Official Lutheran Document vs. Trent, Part 1

Sigrid Undset is said to have defended her conversion from Lutheranism to Catholicism simply by translating Luther for her fellow citizens. By reading what Luther actually had to say, some were amply convinced that she made the right move.

I have been bringing forward words from Luther. Not isolated ones. Key ones. Pivotal ones. Ones that exhibit the very structure of his view.

But someone will object: Luther is not ‘the authority’. Rather, insofar as there is any authority outside of Scripture, the ‘reference point’ for a Lutheran is the Book of Concord. Some Lutherans demand adherence to all the Book of Concord. Some not. With regard to the former, I will present some very clear teachings from the Solid Declaration. These are in contrast to Trent.

I begin today:

Lutheran Solid Declaration COUNCIL OF TRENT
“It is correct to say that in this life believers who have become righteous through faith in Christ have first of all the righteousness of faith that is reckoned to them and then thereafter the righteousness of new obedience or good works that are begun in them. But these two kinds of righteousness dare not be mixed with each other or simultaneously introduced into the article on justification by faith before God. For because this righteousness that is begun in us­—this renewal—is imperfect and impure in this life because of our flesh, a person cannot use it in any way to stand before God’s judgment throne. Instead, only the righteousness of the obedience, suffering, and death of Christ, which is reckoned to faith, can stand before God’s tribunal.” III:32


“The only function or characteristic of faith remains that it alone and absolutely nothing else is the means or instrument by and through which God’s grace and the merit of Christ promised in the gospel are received, laid hold of, accepted, applied to us, and appropriated. Love and all other virtues or works must be excluded from the functions and characteristics of this application and appropriation of the promise.” III:38


“Neither renewal, sanctification, virtues, nor good works are to be viewed or presented either as the form or as a part or as a cause of justification.” III:39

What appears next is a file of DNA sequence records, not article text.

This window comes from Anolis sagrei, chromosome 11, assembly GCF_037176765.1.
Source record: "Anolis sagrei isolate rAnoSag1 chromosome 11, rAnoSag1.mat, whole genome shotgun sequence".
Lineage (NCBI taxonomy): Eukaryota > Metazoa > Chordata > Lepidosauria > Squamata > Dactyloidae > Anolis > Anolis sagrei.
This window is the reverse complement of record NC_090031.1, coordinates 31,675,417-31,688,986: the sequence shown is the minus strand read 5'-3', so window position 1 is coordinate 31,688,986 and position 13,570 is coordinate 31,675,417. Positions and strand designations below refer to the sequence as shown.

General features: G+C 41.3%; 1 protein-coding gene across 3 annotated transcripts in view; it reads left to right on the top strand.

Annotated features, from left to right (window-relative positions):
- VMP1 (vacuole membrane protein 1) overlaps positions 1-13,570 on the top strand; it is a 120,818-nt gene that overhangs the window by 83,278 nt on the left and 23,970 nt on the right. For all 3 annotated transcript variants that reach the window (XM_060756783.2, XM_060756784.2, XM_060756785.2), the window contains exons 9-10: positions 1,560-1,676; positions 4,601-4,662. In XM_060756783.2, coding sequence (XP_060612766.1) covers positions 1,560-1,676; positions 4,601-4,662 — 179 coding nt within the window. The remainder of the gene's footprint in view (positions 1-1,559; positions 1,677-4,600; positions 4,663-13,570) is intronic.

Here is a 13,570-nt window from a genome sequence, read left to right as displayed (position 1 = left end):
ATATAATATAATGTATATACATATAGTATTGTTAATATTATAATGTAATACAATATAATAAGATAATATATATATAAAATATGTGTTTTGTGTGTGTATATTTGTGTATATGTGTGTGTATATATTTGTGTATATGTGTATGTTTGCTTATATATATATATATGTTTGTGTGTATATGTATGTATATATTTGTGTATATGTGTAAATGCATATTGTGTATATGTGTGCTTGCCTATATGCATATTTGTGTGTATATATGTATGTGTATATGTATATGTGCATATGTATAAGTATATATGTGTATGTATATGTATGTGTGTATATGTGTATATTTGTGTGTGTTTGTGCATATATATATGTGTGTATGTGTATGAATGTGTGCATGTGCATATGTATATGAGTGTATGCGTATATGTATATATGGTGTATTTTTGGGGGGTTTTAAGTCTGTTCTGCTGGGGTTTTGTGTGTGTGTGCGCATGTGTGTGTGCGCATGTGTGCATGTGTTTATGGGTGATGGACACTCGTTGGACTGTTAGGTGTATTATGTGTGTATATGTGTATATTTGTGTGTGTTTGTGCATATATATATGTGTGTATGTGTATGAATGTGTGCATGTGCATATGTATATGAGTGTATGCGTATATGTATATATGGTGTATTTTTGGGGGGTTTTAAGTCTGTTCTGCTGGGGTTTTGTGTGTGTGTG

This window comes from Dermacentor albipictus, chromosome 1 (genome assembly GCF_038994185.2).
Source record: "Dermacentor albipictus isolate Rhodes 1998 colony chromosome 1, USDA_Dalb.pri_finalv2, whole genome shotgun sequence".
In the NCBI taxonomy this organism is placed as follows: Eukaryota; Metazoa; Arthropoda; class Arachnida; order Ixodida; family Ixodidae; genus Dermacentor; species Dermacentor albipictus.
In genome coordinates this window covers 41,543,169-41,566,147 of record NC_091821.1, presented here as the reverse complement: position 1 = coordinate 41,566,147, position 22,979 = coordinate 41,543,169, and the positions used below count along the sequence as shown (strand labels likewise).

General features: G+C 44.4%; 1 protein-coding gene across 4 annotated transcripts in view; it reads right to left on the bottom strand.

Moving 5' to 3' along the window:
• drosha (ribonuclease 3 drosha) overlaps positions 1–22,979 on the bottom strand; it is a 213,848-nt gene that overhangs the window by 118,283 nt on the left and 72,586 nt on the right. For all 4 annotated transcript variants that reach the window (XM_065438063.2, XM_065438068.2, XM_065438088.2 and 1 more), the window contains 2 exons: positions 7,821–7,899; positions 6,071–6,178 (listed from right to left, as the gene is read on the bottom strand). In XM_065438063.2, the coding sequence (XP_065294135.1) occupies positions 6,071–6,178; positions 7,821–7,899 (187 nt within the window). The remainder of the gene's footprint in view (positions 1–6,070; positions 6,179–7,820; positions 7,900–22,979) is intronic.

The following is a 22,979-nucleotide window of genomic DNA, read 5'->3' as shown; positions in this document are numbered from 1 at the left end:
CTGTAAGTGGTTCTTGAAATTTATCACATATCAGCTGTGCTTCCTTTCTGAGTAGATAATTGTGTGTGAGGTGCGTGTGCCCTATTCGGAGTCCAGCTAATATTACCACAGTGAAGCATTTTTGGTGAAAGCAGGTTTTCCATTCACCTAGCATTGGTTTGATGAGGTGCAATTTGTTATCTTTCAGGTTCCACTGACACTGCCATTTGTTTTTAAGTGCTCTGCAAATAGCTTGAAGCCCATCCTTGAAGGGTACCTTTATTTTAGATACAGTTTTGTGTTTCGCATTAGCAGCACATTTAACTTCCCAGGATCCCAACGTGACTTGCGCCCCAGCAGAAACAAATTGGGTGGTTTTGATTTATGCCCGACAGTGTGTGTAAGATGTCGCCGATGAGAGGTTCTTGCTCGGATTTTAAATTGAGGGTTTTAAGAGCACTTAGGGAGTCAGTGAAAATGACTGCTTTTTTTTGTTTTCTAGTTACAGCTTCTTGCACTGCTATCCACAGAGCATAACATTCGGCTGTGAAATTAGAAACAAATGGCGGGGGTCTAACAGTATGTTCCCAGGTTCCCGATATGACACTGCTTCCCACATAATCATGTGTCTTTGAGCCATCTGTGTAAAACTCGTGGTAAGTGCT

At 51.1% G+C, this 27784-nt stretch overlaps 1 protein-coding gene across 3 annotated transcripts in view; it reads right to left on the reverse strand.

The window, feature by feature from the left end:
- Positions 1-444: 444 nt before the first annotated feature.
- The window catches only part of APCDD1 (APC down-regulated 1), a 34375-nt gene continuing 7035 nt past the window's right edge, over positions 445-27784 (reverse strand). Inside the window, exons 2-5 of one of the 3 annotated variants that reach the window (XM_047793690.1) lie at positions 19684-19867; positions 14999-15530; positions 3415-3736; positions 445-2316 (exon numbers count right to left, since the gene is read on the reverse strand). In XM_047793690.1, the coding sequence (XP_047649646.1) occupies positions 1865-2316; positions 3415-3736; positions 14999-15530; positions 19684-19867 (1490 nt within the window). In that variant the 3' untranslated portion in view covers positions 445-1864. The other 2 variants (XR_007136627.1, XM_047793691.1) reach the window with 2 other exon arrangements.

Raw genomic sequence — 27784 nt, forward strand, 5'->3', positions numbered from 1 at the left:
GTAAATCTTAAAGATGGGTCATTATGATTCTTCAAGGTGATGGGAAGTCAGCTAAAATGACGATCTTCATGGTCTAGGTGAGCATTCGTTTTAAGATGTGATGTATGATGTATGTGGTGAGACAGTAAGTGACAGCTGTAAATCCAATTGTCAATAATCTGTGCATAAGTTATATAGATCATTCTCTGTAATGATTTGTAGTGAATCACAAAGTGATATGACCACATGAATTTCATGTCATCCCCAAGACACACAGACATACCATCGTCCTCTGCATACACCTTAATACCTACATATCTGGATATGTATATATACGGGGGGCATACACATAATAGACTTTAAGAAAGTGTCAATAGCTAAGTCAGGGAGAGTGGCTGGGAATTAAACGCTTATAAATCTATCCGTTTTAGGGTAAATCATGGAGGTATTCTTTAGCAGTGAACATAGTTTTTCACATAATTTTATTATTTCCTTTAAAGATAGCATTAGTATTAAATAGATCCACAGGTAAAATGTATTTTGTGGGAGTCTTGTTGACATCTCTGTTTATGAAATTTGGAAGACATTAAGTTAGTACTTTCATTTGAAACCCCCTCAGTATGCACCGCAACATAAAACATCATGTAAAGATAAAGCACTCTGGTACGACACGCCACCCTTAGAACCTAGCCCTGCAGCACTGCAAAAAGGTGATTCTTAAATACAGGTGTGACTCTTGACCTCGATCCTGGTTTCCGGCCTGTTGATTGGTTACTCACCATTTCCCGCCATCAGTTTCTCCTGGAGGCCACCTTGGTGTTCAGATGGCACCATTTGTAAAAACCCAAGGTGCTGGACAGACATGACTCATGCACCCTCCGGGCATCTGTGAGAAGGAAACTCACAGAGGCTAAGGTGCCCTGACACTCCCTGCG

If any one denies, that, by the grace of our Lord Jesus Christ, which is conferred in baptism, the guilt of original sin is remitted; or even asserts that the whole of that which has the true and proper nature of sin is not taken away; but says that it is only brushed over or not imputed; let him be anathema. For, in those who are born again, there is nothing that God hates; because, There is no condemnation to those who are truly buried together with Christ by baptism into death; who walk not according to the flesh, but, putting off the old man, and putting on the new who is created according to God, are made innocent, immaculate, pure, harmless, and beloved of God, heirs indeed of God, but joint heirs with Christ; so that there is nothing whatever to retard their entrance into heaven. TRENT, SESSION V, CANON 5.

Thus, not only are we considered just, but we are truly called just and are just, each one receiving within himself his own justice…. Trent Session VI, chap. 7.


Therefore, we must believe that nothing further is wanting to the justified for them to be regarded as having entirely fulfilled the divine law in their present condition by the works they have done in the sight of God. Trent VI, chap. 16.


If anyone says that men are justified without the justice of Christ, by which he merited [justification] for us, or that they are formally just by that very justice: let him be anathema. Trent VI, canon 10


If anyone says that men are justified either by the imputation of the justice of Christ alone or by the remission of sins alone, to the exclusion of grace and charity which are poured forth through the Holy Spirit into their hearts and which inhere in them, or even that the grace by which we are justified is only the favor of God, let him be anathema. Trent VI, canon 11.